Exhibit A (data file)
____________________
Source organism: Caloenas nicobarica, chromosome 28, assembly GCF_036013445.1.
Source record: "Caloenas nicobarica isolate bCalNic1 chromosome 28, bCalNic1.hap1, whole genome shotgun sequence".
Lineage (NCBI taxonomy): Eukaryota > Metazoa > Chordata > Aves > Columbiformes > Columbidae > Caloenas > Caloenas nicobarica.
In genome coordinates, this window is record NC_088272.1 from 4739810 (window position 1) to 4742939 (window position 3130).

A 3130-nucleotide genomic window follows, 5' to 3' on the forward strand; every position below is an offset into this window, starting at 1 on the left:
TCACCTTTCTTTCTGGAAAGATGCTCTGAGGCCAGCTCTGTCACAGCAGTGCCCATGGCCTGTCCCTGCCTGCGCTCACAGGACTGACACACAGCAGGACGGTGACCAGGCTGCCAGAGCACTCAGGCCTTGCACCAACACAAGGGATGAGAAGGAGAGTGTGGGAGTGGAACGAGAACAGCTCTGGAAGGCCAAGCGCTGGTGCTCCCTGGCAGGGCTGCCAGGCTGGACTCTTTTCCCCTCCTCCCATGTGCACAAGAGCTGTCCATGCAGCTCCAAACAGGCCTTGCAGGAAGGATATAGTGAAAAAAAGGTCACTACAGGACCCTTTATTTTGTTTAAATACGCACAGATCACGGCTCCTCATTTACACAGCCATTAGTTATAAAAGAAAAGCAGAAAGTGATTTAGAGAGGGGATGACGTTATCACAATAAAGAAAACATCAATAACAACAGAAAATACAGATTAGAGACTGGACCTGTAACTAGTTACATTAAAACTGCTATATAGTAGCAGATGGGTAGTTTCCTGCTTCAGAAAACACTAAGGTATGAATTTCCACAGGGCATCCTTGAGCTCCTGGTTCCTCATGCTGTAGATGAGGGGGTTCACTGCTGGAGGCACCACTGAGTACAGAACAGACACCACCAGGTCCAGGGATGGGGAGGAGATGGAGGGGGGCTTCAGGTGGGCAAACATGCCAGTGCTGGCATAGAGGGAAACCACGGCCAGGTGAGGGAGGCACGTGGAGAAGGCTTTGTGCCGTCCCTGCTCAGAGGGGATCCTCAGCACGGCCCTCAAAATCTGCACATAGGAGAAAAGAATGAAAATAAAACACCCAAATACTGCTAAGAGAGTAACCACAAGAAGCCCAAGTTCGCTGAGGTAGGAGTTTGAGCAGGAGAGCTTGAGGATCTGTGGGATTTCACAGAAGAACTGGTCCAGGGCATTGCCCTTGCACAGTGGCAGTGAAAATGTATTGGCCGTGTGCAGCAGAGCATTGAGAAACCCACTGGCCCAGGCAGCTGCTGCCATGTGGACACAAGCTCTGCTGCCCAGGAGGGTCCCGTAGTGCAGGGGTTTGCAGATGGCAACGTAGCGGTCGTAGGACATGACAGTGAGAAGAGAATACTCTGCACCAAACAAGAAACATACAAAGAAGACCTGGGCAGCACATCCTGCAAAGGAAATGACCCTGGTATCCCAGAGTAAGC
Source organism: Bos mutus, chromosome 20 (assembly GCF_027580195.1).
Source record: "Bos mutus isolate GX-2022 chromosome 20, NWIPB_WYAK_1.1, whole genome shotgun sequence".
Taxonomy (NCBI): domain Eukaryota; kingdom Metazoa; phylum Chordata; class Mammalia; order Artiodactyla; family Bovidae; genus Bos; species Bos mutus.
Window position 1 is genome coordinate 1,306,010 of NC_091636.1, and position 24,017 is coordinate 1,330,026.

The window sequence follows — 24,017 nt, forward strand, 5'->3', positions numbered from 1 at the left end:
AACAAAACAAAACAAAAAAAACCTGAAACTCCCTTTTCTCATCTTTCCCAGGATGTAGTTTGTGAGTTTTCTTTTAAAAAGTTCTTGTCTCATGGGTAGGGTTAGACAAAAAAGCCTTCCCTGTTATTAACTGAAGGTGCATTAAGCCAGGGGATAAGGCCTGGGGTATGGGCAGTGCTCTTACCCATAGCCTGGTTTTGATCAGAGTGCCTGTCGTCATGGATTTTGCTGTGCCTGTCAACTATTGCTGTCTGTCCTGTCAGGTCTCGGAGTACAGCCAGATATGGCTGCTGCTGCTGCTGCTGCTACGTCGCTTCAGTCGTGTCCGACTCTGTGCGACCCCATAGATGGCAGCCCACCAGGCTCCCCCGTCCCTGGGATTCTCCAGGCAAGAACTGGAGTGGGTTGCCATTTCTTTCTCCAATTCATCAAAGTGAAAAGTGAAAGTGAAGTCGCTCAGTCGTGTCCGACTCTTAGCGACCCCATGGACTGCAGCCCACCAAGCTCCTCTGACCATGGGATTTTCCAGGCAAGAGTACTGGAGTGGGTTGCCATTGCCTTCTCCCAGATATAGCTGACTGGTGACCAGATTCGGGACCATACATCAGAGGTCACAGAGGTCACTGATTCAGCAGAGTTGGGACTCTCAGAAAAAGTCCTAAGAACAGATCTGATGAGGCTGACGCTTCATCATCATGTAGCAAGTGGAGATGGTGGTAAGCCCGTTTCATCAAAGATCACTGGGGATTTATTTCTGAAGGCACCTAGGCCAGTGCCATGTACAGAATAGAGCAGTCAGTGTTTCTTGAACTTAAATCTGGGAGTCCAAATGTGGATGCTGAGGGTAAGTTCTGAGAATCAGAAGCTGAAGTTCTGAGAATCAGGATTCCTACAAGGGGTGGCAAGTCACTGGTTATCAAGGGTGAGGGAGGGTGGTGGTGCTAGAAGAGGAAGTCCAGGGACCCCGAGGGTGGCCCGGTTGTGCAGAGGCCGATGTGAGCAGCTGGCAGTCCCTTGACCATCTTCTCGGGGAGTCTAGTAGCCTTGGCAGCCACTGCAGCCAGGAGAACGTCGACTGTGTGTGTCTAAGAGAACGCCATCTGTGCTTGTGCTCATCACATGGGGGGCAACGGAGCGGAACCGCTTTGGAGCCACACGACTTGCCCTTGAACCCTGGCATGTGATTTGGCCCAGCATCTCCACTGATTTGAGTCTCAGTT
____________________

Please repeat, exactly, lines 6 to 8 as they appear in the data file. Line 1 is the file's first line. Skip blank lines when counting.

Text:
TCACCTTTCTTTCTGGAAAGATGCTCTGAGGCCAGCTCTGTCACAGCAGTGCCCATGGCCTGTCCCTGCCTGCGCTCACAGGACTGACACACAGCAGGACGGTGACCAGGCTGCCAGAGCACTCAGGCCTTGCACCAACACAAGGGATGAGAAGGAGAGTGTGGGAGTGGAACGAGAACAGCTCTGGAAGGCCAAGCGCTGGTGCTCCCTGGCAGGGCTGCCAGGCTGGACTCTTTTCCCCTCCTCCCATGTGCACAAGAGCTGTCCATGCAGCTCCAAACAGGCCTTGCAGGAAGGATATAGTGAAAAAAAGGTCACTACAGGACCCTTTATTTTGTTTAAATACGCACAGATCACGGCTCCTCATTTACACAGCCATTAGTTATAAAAGAAAAGCAGAAAGTGATTTAGAGAGGGGATGACGTTATCACAATAAAGAAAACATCAATAACAACAGAAAATACAGATTAGAGACTGGACCTGTAACTAGTTACATTAAAACTGCTATATAGTAGCAGATGGGTAGTTTCCTGCTTCAGAAAACACTAAGGTATGAATTTCCACAGGGCATCCTTGAGCTCCTGGTTCCTCATGCTGTAGATGAGGGGGTTCACTGCTGGAGGCACCACTGAGTACAGAACAGACACCACCAGGTCCAGGGATGGGGAGGAGATGGAGGGGGGCTTCAGGTGGGCAAACATGCCAGTGCTGGCATAGAGGGAAACCACGGCCAGGTGAGGGAGGCACGTGGAGAAGGCTTTGTGCCGTCCCTGCTCAGAGGGGATCCTCAGCACGGCCCTCAAAATCTGCACATAGGAGAAAAGAATGAAAATAAAACACCCAAATACTGCTAAGAGAGTAACCACAAGAAGCCCAAGTTCGCTGAGGTAGGAGTTTGAGCAGGAGAGCTTGAGGATCTGTGGGATTTCACAGAAGAACTGGTCCAGGGCATTGCCCTTGCACAGTGGCAGTGAAAATGTATTGGCCGTGTGCAGCAGAGCATTGAGAAACCCACTGGCCCAGGCAGCTGCTGCCATGTGGACACAAGCTCTGCTGCCCAGGAGGGTCCCGTAGTGCAGGGGTTTGCAGATGGCAACGTAGCGGTCGTAGGACATGACAGTGAGAAGAGAATACTCTGCACCAAACAAGAAACATACAAAGAAGACCTGGGCAGCACATCCTGCAAAGGAAATGACCCTGGTATCCCAGAGTAAGC
Source organism: Bos mutus, chromosome 20 (assembly GCF_027580195.1).
Source record: "Bos mutus isolate GX-2022 chromosome 20, NWIPB_WYAK_1.1, whole genome shotgun sequence".